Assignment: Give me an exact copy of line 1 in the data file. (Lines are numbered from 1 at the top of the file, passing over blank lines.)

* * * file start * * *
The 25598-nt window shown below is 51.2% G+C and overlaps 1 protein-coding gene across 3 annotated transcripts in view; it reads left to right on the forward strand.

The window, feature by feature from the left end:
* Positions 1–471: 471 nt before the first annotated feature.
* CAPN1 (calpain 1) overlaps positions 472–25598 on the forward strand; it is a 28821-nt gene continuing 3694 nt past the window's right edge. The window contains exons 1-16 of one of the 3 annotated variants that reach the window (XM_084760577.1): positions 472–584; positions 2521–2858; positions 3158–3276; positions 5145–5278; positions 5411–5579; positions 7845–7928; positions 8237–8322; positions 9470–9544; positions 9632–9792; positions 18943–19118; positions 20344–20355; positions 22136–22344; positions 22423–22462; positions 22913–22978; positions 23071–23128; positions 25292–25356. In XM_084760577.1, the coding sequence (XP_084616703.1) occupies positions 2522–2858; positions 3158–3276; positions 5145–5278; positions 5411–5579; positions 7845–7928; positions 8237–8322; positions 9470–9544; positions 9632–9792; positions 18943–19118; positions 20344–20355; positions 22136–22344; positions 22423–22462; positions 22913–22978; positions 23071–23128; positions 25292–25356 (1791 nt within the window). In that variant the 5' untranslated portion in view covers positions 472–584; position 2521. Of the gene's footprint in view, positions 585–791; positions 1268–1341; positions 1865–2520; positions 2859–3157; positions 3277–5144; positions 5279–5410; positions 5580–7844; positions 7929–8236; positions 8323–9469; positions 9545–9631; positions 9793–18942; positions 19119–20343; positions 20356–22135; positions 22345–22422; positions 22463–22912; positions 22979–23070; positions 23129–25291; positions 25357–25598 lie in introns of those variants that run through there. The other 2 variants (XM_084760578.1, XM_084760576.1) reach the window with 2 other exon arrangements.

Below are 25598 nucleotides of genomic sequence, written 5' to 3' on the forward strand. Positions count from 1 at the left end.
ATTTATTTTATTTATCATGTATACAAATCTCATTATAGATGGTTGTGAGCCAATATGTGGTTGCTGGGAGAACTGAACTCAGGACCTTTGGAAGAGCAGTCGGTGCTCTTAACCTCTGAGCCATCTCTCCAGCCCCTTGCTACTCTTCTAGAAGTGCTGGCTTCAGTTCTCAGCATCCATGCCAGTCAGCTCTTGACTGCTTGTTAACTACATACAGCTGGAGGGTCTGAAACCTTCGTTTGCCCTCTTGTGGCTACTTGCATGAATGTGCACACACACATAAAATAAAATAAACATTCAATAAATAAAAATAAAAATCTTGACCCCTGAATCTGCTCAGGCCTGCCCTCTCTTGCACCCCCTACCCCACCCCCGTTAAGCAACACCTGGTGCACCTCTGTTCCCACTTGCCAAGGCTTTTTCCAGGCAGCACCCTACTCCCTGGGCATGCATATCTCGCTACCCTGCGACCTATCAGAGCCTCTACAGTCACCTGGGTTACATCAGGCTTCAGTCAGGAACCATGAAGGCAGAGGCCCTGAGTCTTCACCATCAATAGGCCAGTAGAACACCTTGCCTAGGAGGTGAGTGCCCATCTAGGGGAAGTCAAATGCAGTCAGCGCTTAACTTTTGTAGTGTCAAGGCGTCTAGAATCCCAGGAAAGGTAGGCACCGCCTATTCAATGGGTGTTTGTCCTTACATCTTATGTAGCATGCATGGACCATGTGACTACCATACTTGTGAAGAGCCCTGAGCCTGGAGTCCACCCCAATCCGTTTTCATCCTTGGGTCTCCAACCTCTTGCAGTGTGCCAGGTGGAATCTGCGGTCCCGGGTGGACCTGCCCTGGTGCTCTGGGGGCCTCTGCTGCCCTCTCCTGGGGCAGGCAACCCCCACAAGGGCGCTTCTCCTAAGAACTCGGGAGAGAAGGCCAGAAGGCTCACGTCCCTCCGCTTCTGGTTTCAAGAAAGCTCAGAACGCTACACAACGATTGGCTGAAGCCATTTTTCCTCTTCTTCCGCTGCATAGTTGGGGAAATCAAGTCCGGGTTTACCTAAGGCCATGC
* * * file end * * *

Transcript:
The 25598-nt window shown below is 51.2% G+C and overlaps 1 protein-coding gene across 3 annotated transcripts in view; it reads left to right on the forward strand.